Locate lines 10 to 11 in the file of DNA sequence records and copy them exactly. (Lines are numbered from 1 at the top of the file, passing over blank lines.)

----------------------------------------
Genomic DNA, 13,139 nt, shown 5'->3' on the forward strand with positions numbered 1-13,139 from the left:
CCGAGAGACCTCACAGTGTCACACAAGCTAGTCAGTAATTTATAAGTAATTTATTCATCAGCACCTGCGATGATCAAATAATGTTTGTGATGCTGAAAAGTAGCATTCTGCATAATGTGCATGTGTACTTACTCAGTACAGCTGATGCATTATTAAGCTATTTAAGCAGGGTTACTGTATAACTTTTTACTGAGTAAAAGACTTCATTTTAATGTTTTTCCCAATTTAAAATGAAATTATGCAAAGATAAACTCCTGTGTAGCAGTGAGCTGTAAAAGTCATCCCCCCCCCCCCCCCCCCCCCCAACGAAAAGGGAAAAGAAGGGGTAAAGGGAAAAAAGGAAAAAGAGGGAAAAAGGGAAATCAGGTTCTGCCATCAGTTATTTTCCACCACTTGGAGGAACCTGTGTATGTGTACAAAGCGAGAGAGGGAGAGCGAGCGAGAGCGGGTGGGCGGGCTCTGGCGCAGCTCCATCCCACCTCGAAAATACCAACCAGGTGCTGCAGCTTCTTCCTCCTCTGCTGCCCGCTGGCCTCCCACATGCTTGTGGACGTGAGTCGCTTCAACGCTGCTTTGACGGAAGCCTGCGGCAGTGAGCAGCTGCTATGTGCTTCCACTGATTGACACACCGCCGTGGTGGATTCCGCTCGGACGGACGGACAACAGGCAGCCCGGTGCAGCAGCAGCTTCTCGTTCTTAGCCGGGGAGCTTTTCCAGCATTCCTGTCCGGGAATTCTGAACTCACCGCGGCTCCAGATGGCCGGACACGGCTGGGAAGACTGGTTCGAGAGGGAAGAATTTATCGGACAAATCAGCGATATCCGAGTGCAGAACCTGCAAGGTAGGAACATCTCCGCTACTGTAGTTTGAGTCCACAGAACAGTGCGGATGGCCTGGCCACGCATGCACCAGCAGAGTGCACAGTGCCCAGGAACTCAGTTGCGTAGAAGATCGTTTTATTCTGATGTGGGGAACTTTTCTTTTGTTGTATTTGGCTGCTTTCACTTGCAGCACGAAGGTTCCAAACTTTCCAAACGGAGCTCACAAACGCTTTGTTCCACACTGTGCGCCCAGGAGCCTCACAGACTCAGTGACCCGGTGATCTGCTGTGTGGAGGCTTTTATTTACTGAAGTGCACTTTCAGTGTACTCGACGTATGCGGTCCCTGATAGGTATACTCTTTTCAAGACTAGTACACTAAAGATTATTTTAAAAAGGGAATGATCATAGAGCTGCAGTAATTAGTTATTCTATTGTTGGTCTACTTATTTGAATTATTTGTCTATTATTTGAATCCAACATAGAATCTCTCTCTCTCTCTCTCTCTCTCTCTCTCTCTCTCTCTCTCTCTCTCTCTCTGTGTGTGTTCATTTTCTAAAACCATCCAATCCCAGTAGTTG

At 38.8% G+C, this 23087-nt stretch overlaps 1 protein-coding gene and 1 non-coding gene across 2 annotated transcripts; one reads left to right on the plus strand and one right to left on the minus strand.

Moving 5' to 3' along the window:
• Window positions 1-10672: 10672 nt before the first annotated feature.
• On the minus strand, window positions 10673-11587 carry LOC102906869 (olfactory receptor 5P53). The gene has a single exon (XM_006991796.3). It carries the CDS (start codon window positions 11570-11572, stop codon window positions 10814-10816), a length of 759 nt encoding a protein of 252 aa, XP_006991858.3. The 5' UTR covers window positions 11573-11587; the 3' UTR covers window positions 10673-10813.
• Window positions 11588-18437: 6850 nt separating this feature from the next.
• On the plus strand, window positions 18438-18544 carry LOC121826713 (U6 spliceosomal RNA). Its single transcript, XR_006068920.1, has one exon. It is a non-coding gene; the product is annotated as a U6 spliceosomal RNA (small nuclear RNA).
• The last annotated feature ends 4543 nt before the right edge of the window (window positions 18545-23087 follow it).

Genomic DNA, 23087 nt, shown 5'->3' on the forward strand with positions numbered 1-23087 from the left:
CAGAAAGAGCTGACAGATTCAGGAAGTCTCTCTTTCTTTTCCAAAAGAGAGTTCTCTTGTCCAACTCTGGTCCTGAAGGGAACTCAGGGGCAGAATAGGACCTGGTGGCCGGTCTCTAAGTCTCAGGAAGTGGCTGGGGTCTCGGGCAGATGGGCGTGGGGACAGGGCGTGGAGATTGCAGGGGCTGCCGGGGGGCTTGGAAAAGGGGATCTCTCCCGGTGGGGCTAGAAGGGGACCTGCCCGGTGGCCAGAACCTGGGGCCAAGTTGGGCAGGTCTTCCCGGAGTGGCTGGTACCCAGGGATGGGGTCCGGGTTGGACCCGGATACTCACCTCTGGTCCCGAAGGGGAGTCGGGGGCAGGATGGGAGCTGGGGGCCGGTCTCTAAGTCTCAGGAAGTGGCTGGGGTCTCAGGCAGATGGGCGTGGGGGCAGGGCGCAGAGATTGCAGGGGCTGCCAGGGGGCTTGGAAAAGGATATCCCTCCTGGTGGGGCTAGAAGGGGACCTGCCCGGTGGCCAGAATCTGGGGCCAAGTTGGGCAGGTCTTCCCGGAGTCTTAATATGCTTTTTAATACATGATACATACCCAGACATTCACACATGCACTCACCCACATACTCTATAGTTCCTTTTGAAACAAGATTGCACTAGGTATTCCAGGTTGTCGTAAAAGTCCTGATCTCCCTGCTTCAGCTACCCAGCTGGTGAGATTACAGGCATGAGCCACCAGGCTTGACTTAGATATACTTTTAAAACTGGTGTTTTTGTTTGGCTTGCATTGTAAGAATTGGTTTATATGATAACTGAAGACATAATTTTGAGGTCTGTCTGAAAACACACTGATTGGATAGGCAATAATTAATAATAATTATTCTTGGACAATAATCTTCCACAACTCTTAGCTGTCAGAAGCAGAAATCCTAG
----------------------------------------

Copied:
Genomic DNA, 23087 nt, shown 5'->3' on the forward strand with positions numbered 1-23087 from the left:
CAGAAAGAGCTGACAGATTCAGGAAGTCTCTCTTTCTTTTCCAAAAGAGAGTTCTCTTGTCCAACTCTGGTCCTGAAGGGAACTCAGGGGCAGAATAGGACCTGGTGGCCGGTCTCTAAGTCTCAGGAAGTGGCTGGGGTCTCGGGCAGATGGGCGTGGGGACAGGGCGTGGAGATTGCAGGGGCTGCCGGGGGGCTTGGAAAAGGGGATCTCTCCCGGTGGGGCTAGAAGGGGACCTGCCCGGTGGCCAGAACCTGGGGCCAAGTTGGGCAGGTCTTCCCGGAGTGGCTGGTACCCAGGGATGGGGTCCGGGTTGGACCCGGATACTCACCTCTGGTCCCGAAGGGGAGTCGGGGGCAGGATGGGAGCTGGGGGCCGGTCTCTAAGTCTCAGGAAGTGGCTGGGGTCTCAGGCAGATGGGCGTGGGGGCAGGGCGCAGAGATTGCAGGGGCTGCCAGGGGGCTTGGAAAAGGATATCCCTCCTGGTGGGGCTAGAAGGGGACCTGCCCGGTGGCCAGAATCTGGGGCCAAGTTGGGCAGGTCTTCCCGGAGTCTTAATATGCTTTTTAATACATGATACATACCCAGACATTCACACATGCACTCACCCACATACTCTATAGTTCCTTTTGAAACAAGATTGCACTAGGTATTCCAGGTTGTCGTAAAAGTCCTGATCTCCCTGCTTCAGCTACCCAGCTGGTGAGATTACAGGCATGAGCCACCAGGCTTGACTTAGATATACTTTTAAAACTGGTGTTTTTGTTTGGCTTGCATTGTAAGAATTGGTTTATATGATAACTGAAGACATAATTTTGAGGTCTGTCTGAAAACACACTGATTGGATAGGCAATAATTAATAATAATTATTCTTGGACAATAATCTTCCACAACTCTTAGCTGTCAGAAGCAGAAATCCTAG